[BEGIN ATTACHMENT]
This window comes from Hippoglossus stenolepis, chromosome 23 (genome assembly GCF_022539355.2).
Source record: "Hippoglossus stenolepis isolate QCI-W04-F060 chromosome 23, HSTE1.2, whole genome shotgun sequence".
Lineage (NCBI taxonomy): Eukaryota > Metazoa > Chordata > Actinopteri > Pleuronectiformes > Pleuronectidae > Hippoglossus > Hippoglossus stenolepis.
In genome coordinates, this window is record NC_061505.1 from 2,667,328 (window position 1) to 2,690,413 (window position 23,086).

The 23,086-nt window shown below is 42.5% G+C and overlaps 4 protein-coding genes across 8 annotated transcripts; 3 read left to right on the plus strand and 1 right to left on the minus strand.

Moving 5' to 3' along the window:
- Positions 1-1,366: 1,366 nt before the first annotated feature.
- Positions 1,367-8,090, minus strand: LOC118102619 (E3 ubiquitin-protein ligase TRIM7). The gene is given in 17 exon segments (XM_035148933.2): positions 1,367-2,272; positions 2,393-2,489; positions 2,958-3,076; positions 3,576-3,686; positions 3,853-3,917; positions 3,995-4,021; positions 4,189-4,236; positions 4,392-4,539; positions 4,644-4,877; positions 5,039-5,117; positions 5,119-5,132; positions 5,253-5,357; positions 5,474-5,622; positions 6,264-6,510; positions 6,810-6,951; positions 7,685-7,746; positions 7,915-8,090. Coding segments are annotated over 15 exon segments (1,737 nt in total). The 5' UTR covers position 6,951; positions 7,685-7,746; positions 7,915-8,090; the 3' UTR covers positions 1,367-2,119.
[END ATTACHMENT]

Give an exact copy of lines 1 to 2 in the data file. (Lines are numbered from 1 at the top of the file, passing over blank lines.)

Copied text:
This window comes from Hippoglossus stenolepis, chromosome 23 (genome assembly GCF_022539355.2).
Source record: "Hippoglossus stenolepis isolate QCI-W04-F060 chromosome 23, HSTE1.2, whole genome shotgun sequence".